WATERVILLE, Maine (NEWS CENTER) — Maine's opiate drug epidemic shows no signs of slowing down.
Besides a record number of overdose deaths, health and government leaders are more concerned than ever about the number of babies being born affected by illegal drugs. Maine DHHS said 8 percent of all births — 1,013 babies — were born in 2015 affected by drugs or alcohol, or both.
Alane O'Connor, a nurse practitioner who treats addicts at Maine General Hospital in Waterville, said they try to get pregnant women into the family practice addiction treatment program as early as possible, so they can begin medically-assisted treatment with drugs, such as methadone or Suboxone.
O'Connor said they then enroll the mothers in intensive therapy, to counsel them on their addiction.
For the babies, medical experts say the earlier the mothers get treatment, the better.
Babies can still experience some withdrawal symptoms once they're born, but O'Connor said, if mothers have had early treatment, those symptoms are dramatically reduced.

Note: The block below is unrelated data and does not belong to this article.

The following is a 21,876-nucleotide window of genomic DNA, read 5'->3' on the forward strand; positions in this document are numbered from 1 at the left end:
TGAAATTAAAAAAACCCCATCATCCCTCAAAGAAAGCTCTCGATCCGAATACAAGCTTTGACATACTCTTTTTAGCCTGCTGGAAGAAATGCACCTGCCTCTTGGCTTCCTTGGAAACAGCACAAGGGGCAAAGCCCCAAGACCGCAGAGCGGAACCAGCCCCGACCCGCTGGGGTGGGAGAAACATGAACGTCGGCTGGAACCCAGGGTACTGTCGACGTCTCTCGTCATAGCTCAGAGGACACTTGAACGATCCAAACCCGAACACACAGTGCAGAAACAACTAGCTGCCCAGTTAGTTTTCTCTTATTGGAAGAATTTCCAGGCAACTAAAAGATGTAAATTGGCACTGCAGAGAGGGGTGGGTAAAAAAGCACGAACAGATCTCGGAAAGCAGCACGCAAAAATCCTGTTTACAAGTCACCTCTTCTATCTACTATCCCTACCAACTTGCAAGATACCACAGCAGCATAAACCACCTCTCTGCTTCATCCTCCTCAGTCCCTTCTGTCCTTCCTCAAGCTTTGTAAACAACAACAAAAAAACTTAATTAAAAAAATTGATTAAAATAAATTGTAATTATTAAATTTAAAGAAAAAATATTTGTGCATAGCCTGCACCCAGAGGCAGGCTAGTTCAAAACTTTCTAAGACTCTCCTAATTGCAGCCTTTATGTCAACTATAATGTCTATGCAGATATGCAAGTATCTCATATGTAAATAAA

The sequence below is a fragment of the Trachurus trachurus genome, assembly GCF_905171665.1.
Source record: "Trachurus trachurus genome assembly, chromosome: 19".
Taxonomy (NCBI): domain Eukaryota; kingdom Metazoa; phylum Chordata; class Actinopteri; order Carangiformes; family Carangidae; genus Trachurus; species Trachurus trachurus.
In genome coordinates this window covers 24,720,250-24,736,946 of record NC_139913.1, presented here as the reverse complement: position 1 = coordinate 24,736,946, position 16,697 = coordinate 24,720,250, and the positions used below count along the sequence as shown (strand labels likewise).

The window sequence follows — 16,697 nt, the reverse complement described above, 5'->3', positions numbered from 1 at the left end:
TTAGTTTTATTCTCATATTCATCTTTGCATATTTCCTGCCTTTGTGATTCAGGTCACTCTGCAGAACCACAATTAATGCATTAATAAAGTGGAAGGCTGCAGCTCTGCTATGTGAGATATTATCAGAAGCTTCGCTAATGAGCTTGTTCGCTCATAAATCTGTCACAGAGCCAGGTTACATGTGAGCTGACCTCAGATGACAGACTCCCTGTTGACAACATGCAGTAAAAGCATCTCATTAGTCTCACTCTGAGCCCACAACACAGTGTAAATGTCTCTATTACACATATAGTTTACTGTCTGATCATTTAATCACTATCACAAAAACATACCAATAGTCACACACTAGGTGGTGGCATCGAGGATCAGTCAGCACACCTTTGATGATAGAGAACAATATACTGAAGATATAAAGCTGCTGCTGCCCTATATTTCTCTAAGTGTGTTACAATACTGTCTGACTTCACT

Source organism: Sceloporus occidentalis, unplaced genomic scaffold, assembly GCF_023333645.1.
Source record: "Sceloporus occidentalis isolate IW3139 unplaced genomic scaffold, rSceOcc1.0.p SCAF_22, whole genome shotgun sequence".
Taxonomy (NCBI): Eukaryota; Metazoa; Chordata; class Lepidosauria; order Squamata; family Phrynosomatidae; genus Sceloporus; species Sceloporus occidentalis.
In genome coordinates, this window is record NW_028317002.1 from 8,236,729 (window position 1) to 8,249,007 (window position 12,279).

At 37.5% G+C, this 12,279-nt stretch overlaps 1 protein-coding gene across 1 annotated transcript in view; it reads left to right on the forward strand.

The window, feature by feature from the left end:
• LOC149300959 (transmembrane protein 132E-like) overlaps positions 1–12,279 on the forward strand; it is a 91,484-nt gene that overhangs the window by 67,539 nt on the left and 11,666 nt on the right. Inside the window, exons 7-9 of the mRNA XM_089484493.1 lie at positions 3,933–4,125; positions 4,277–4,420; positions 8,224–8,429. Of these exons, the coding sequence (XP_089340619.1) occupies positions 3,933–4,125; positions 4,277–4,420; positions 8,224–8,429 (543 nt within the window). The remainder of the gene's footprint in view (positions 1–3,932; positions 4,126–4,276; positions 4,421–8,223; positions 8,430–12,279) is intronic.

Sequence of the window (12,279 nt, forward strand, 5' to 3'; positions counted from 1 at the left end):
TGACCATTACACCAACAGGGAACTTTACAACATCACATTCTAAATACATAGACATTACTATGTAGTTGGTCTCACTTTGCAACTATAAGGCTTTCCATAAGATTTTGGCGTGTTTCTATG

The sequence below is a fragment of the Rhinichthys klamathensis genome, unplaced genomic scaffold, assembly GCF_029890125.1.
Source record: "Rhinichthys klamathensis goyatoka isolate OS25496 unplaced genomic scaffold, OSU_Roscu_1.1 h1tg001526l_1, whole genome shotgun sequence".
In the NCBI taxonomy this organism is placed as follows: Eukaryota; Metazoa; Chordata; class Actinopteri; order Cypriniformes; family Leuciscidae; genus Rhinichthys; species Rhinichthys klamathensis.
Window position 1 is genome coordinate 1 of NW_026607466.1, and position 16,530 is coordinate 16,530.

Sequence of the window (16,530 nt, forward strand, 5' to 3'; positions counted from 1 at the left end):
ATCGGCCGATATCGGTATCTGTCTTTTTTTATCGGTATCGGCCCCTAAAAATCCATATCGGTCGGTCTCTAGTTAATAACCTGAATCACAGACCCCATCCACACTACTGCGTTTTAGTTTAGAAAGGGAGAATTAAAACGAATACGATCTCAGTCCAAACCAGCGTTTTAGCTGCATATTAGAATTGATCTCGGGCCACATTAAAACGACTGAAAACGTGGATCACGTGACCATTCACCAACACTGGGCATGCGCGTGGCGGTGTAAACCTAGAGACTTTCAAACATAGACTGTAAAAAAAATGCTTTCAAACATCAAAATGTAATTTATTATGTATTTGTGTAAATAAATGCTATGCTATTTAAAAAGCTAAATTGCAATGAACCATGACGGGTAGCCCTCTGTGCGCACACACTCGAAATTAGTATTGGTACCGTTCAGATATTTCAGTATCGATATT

Dr. Chris Pazzullo of Maine DHHS said about 70 percent of mothers do get into treatment, but for those who don't, withdrawal symptoms for the babies can be much more severe.
The biggest unknown is what sort of developmental or health problems, if any, those children will experience in future years.
Pazzullo said they don't have those answers yet because the opiate problem has grown so rapidly there have not been long-term studies. O'Connor said their own studies show that in the first year of life, the babies appear to develop normally, but they, too, don't know about long term.
Maine DHHS is asking all obstetricians and clinics to test pregnant mothers for drugs and alcohol as early as possible, so those who need treatment can start it early. They hope that can minimize withdrawal for as many babies as possible, reducing their discomfort, and shortening hospital stays, which can sometimes last for weeks.